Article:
Saturday, 28 February 2009

Python Color Tracking

Color tracking is simple in teory, but hard to do in practice.
It's all about finding the pixels that fit's the properties you are looking for.
Using OpenCV and Python, makes the process alot easier:
You can download OpenCV for Python here: http://code.google.com/p/ctypes-opencv/
It's OpenSource as you might guessed.

Connecting to your camera is as simple as:



# Create a Window
cvNamedWindow("MyWindow", 1)
# Connect to the camera
capture = cvCreateCameraCapture(0)
while 1:
# Grab the current frame from the camera
frame = cvQueryFrame(capture)
# Show the current image in MyWindow
cvShowImage("MyWindow", frame)
# Wait a bit and check any keys has been pressed
key = cvWaitKey(10)




To do some simple color-tracking, create a mask with all the pixels withing a given range of colors:


# Create a 8-bit 1-channel image with same size as the frame
color_mask = cvCreateImage(cvGetSize(frame), 8, 1)

# Specify the minimum / maximum colors to look for:
min_color = (180, 20, 200)
max_color = (255, 255, 255)

# Find the pixels within the color-range, and put the output in the color_mask
cvInRangeS(frame, cvScalar(*min_color), cvScalar(*max_color), color_mask)




OpenCV works in BGR color-space. HSV or Lab color-space might be a better choice

To convert the frame into HSV use:
cvCvtColor(frame, frame, CV_BGR2HSV)

Just remember to set the color-space back to BGR before displaying the image:
cvCvtColor(frame, frame, CV_HSV2BGR)

Next, split the mask into seperated - connected parts, by finding the contour:


storage = cvCreateMemStorage(0)
c_count, contours = cvFindContours (color_mask, storage, d=CV_CHAIN_APPROX_NONE)
# Go trough each contour
for contour in contours.hrange():
# Do some filtering




From here it's just a matter of filtering out the contours you don't want. Some might be too large or too small, or maybe you only want convex shapes:


# Get the size of the contour
size = abs(cvContourArea(contour))

# Is convex
is_convex = cvCheckContourConvexity(contour)




When you've got the contours you want, find the center-coordinates:


# Find the bounding-box of the contour
bbox = cvBoundingRect( contour, 0 )

# Calculate the x and y coordinate of center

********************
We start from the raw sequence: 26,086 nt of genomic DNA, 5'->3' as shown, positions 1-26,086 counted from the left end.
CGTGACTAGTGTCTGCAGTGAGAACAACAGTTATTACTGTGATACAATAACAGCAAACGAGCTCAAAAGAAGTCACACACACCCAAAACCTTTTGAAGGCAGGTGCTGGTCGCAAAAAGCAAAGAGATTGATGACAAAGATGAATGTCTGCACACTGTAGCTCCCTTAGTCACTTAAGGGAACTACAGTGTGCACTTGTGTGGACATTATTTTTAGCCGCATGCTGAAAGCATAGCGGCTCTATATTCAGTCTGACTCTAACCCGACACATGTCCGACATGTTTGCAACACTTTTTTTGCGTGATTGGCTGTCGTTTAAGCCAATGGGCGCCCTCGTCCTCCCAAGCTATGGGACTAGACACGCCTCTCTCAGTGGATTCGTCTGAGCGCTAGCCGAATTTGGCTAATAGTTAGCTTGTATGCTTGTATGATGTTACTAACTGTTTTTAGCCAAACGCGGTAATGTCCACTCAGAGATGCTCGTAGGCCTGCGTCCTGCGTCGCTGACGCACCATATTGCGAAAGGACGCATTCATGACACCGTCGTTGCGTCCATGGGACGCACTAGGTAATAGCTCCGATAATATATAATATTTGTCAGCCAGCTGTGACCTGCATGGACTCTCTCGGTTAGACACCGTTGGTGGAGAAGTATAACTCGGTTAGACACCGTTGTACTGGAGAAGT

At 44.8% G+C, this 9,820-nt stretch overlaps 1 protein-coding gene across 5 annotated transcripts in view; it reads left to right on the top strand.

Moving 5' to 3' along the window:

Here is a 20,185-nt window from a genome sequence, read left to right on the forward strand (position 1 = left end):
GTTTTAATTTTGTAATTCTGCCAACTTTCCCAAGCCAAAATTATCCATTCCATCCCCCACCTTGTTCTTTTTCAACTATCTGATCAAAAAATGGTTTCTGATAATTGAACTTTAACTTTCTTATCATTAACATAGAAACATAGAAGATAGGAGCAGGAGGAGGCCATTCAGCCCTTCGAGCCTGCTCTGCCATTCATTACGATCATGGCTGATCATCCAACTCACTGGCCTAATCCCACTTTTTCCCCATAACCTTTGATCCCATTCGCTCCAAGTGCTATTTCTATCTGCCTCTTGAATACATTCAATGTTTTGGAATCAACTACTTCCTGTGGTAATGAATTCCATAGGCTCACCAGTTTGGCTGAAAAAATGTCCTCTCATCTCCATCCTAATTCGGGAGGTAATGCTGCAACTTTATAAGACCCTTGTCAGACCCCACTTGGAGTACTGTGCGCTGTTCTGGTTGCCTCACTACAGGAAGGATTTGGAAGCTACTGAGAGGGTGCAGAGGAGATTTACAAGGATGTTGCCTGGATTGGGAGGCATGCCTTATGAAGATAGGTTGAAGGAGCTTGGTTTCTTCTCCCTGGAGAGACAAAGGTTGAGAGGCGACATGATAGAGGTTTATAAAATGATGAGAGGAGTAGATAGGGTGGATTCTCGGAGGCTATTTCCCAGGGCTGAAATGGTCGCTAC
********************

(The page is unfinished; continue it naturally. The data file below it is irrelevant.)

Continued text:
x, y = bbox.x+bbox.width*0.5, bbox.y+bbox.height*0.5




Now that's teory.. In the real-world, you got lightning, shadows, noise, and so on. But i hope you got the basic idea how to do color-tracking by now.
For a more complex tracker, you'll might wan't to look at Motion-Segmentation, Background statistics, Dilate, Erode, FloodFill, PolyApprox...
It's all in OpenCV.

Here's a demo video of the color-tracker in action. I'm using Qt as GUI, and a Pickle-Socket that sends the computed data to Maya in form of a dictionary.
I use a Maya-Plane that represent my screen in 3D-space, so that it's easy to adjust the relationship between screen-space and 3d-space.
The Maya-plane can have any number of reference-objects that are constrained to the 3d-model. The tracked objects will automaticly constrain to a reference object, when it get's close enough.

Wednesday, 4 June 2008

HP Video

A short video i have created as part of a school assignment.
The assignment was to create a video like the Hewlett Package commercials .
There's a lot of errors i know :), I haven't had much time to make it, about 3-4 short days.
It's created in Maya using a lot of different deformers and composited in Fusion.

video

Monday, 2 June 2008

Animation Pipeline

I'll be working on a new pipeline for 3D-Animation this month as part of a school-project.
Follow the development here: http://sites.google.com/site/mjpipeline

Sunday, 1 June 2008

Maya Wiimote

This video shows me controlling a cube in Maya with candle-light using a wii-remote.
It's created by using Python and pyBluez to connect to the wii-remote with bluetooth and bind it to Maya.
Each Wiimote has an infrared-camera in it, and since candle-light emits infrared light, it's possible to track the motion of the candles.
This could be extended to create a simple and cheep motion-capture device.

Tuesday, 17 April 2007

Hotkey Manager

This is one of my farvorit scripts right now.
It's a UI that let's me create hotkeys, menus and triggers very quickly..
I haven't completely finished it yet, put my plan is to use this UI to setup Maya to work more intutive..
For example, having hotkeys and menus change depending on what i'm doing at the moment..
The idea is to create a faster workflow by letting Maya guess what I might wan't to do now, depending on what i did before, and then change my hotkey/menu setup.
It also let me setup Triggers very quickly, which are commands that automaticly run when 'things happens'.. For example, to have a script that runs each time a new transform node is created or when a connection is made...

Monday, 2 April 2007

Camera Navigator

Uses a Photoshop-like control to pan/zoom the 3d-view.
The camera never moves or changes perspective, it's just like zooming/tracking on a 2d picture.
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Wednesday, 28 March 2007

History Tweaker

A simple script that lets you go back in the history, and change earlier stages of a model..
The changes will be added to the object Construction-History.
This might also be useful for when creating blendshapes.
Watch the Video!
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